but I must." (Shows them. Applause.)

Enter Daughter of Comic Villain. "Great Heavings! What do I see? My
beloved clerk offering himself to the wealthy heroine? I must faint!"

Enter aristocratic lover of wealthy heroine, and catches the faintress
in his arms. Wealthy heroine catches him in the act. Tableau of virtuous
. (Curtain)

Young Lady before-named. "Isn't EFFIE GERMON perfectly sweet?"

Bostonian Youth. "Yes; but RISTORI——"

Mighty Young Men. "Let's go out for drinks."

ACT III. Scene 1. Enter Daughter of Comic Villain. "My clerk
is false, and I don't care a straw for him. Consequently, I will drown

Enter Original Coram. "I am WALTER CORAM; but I can't prove it, the
villains having stolen my Calcutta latch-key. Better not drown yourself, my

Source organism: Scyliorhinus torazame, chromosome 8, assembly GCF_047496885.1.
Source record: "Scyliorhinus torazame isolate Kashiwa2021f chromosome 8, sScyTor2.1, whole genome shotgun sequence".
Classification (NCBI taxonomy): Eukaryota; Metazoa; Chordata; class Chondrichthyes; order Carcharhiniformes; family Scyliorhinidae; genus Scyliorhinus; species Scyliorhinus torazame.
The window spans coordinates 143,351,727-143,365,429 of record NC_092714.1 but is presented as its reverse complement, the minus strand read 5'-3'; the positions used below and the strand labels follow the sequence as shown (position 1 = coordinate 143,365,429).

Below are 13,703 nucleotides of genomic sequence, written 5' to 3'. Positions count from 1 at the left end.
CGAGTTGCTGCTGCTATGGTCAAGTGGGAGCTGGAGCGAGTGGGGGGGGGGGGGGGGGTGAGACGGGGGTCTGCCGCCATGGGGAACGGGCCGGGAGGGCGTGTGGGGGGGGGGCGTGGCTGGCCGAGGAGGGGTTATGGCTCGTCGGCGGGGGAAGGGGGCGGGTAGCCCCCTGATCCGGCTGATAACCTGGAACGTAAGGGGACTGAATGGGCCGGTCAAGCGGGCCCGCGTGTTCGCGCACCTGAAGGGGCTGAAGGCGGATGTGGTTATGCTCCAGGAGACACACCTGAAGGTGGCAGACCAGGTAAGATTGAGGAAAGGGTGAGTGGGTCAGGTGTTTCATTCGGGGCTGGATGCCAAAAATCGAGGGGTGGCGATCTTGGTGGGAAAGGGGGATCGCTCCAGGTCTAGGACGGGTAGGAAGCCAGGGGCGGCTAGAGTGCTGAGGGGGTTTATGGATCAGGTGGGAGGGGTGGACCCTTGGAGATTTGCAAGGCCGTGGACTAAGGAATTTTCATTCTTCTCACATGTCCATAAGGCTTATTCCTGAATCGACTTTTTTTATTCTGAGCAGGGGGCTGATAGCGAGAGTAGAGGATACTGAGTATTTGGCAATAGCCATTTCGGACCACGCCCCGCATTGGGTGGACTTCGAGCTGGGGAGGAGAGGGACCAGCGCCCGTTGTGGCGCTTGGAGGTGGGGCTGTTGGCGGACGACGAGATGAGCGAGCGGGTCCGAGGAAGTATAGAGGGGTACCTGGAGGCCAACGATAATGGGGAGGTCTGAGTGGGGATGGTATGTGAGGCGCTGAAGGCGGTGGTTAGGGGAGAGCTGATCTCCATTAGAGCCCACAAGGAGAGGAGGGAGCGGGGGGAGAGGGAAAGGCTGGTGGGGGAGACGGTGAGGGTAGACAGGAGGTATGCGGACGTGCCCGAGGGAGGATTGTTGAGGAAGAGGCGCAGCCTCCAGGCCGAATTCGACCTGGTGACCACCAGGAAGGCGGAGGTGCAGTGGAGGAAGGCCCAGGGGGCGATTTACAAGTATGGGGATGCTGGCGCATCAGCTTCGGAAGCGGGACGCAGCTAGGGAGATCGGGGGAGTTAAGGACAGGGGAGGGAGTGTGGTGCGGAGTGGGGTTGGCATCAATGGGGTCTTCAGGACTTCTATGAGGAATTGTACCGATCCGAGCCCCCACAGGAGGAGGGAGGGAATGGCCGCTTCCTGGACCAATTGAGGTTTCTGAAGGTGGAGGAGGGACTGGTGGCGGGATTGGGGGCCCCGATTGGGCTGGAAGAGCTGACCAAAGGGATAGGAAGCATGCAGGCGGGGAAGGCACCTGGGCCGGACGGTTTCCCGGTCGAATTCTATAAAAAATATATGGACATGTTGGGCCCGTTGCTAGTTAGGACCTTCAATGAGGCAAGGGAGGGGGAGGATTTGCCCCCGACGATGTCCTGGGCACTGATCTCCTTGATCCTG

dear. You'll find it beastly wet. Don't do it." (She doesn't do it.)

Young Lady before-named. "Isn't EFFIE GERMON perfectly beautiful?"

Bostonian Youth. "Yes. But at her age RISTORI——"

Heavy old Party murmurs in his sleep of ELLEN TREE. More young men go
out to get drinks

ACT IV. Scene 1. Enter Virtuous Banker. "All is lost. There
is a run on the bank ——-"

Enter Unprincipled Clerk. "WALTER CORAM presents check for £7 4 S.
We have no funds. Shall we pay it?"

Enter Original Coram. (Aside.) "I am WALTER CORAM; but I
can't prove it, the villains having taken my other handkerchief. (To the
.) Sir, you once gave me a penny, and you have since embezzled my
fortune. How can I repay such noble conduct? Here is a bag of gold. Take it
and pay your creditors."

Scene 2. Enter Unprincipled Clerk and Comic Villain.

Unprincipled Clerk. "The original CORAM has turned up. We must turn
him down again. I will burn him in his bed to-night."

Comic Villain. "Burn him; but don't attempt any violence." (Swears
and smashes in his hat

Scene 4. Enter Original Coram. "I am WALTER COHAM; but I
can't prove it—I forget precisely why. What is this in my coffee? Opium!